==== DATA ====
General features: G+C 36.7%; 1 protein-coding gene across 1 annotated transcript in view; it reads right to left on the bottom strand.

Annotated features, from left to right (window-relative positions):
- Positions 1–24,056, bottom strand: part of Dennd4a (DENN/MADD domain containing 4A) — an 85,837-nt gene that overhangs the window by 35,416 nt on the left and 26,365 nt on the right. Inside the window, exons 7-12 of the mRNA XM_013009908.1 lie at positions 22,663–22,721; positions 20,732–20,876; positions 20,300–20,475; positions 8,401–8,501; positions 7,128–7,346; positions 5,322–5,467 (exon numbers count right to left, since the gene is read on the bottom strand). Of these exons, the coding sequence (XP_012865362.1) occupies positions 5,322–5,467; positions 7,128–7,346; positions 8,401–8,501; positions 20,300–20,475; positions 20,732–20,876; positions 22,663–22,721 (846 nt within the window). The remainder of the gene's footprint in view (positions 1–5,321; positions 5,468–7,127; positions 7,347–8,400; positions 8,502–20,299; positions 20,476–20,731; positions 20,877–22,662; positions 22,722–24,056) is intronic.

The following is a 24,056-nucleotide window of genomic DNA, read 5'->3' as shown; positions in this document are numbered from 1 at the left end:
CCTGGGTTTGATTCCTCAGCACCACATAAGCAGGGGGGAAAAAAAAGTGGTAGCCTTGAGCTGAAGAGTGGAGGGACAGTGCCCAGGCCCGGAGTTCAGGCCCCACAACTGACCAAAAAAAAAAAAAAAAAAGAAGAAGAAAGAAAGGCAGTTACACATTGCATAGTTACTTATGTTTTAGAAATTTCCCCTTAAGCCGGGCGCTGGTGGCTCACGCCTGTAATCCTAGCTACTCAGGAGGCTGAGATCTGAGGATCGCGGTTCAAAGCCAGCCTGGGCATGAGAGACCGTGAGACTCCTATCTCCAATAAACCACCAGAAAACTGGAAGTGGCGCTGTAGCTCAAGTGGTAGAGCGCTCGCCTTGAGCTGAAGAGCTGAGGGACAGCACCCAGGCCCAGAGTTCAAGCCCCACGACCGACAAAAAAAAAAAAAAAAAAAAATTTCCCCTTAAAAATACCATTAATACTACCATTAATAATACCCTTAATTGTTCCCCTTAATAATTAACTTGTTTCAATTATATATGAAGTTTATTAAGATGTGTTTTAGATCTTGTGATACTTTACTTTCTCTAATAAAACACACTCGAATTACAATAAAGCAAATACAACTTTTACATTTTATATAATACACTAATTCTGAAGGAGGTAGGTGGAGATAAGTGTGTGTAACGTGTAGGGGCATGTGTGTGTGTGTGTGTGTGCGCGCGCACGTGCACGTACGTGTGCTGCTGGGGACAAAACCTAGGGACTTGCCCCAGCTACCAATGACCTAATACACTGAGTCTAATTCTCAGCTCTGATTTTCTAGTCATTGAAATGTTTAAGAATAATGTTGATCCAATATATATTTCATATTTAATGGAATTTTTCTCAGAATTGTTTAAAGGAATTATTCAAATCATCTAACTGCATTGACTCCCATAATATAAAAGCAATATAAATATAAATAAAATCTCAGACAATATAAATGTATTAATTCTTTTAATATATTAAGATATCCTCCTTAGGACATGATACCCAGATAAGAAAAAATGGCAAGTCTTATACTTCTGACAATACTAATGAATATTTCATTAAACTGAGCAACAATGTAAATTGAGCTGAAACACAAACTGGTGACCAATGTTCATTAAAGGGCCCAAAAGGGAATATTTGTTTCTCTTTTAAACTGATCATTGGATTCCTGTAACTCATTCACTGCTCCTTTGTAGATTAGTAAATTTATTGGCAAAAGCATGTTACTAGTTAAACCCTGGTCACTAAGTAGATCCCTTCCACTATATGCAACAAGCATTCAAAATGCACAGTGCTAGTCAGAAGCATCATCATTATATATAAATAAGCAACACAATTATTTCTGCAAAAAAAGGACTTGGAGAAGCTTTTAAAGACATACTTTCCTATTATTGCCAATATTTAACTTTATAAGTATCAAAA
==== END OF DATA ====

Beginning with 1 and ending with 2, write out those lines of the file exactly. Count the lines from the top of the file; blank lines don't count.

General features: G+C 36.7%; 1 protein-coding gene across 1 annotated transcript in view; it reads right to left on the bottom strand.

Annotated features, from left to right (window-relative positions):